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4. duke37

5,364
772
Jan 9, 2011
I have met a 555 but I am not on speaking terms!

The trigger needs to go to less than one third of the supply voltage. Your switch will take it all the way down to zero so there will be no problem.

The 555 can run on 7.4V and will not need a stabiliser, it could be driven directly from the battery.

To get 2A into the glowplug from 7.4V, a 3ohm resistor would do.

Switching 3A is intermediate between low and high current. I would use a power FET with its gate connected directly to the 555.

5. deanenp

5
0
Jan 23, 2013
Thanks for that duke.

I've bread bordered the timer and that works pretty well. The timing is slightly off, but I suspect that's due to the capacitor tolerance.

I might have a few questions on FETs in a couple of days. Been reading the "easy" guides on how to chose them and been having some difficulty. I'm gonna have another read through them and hopefully it'll sink in.

Thanks

6. CDRIVEHauling 10' pipe on a Trek Shift3

4,960
652
May 8, 2012
This topic surprises me because I've observed the radio controllers near me. The battery packs that they use to heat the glow plugs are quite large and heavy, so I never questioned why they've never been integral to the aircraft. It's a hobby that considers every gram of weight. Admittedly, I'm talking about fixed wing aircraft. I imagine helicopter motors are started by spinning the rotor just like the fixed wing fliers spin the prop. Is this project an attempt to minimize your exposure to the rotor?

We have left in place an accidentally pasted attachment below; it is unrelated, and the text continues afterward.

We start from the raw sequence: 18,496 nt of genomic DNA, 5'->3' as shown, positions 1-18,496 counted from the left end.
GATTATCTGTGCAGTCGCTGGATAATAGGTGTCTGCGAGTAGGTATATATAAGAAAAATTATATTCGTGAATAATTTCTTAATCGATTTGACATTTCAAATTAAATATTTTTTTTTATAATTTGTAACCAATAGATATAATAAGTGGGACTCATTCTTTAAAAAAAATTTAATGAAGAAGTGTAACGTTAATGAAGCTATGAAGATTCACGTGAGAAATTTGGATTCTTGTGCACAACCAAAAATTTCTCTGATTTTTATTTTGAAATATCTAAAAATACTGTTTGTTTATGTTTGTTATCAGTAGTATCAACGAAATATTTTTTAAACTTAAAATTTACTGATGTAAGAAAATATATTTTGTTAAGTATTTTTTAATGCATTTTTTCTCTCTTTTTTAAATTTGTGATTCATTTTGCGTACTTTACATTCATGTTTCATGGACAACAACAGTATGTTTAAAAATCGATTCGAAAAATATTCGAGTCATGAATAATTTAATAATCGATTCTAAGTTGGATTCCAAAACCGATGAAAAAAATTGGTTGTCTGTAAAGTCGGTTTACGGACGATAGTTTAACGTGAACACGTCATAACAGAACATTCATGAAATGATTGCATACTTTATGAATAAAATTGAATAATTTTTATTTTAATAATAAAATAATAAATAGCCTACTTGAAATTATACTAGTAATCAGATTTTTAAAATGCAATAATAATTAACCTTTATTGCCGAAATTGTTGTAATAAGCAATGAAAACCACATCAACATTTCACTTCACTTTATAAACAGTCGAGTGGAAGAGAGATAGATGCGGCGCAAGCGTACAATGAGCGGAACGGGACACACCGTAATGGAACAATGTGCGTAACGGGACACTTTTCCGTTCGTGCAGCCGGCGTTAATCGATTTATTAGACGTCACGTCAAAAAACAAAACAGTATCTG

Chris

7. deanenp

5
0
Jan 23, 2013
Hi Chris

Helis are slightly different in that they make use of a clutch so when starting the engine, there minimal risk of being struck by the rotors unless you accidently start at full throttle.

With planes, a similar process is used to start the engine, though planes don't have a clutch, instead the starter motor is attached directly to either the propeller or propeller nut/cone.

Glow plugs only need a 1.25V battery to start the engine. So I think that the large batteries you've seen are more likely used to power the starter motor.

To be entire honest, this project is my attempt at being tight with my cash. There's a general trend in RC hobbies were accessories cost a fortune. I don't believe a voltage reg, 555 timer, FET, couple of resistors and capacitors should cost upwards of £15, especially when when I can buy all the components for less than £4 and have the knowledge of how to repair the device when/if it breaks.

I think I've just become a grump old fart, even though I'm 28.

8. CDRIVEHauling 10' pipe on a Trek Shift3

4,960
652
May 8, 2012
Hey, it's always a good to be ahead of the curve!

9. duke37

5,364
772
Jan 9, 2011
You say the glow plug is just a resistance and that the battery is capable of very high current output.
Power in a resistance is proportional to voltage^2 so if you supply 7.4V to the plug, it will need to be connected for 1/(7.4^2/1.25^2) of time, I think. This is about 3% of time.

You will need a 555 running at high frequency, driving a transistor to switch the current to the plug. The frequency will need to be high enough so that the temperature only rises a small amount on each pulse.
There will be very little power lost.
A second 555 can do the overall time as you have already tried.
Two 555 can be obtained in one chip (556).

10. CDRIVEHauling 10' pipe on a Trek Shift3

4,960
652
May 8, 2012
Since a hi current Lipo is going to take up a bit of real estate anyway have you considered a two battery system? A small 9V battery can power the 555 while a 1.5V cell can drive the glow plug. Cheap too!

Chris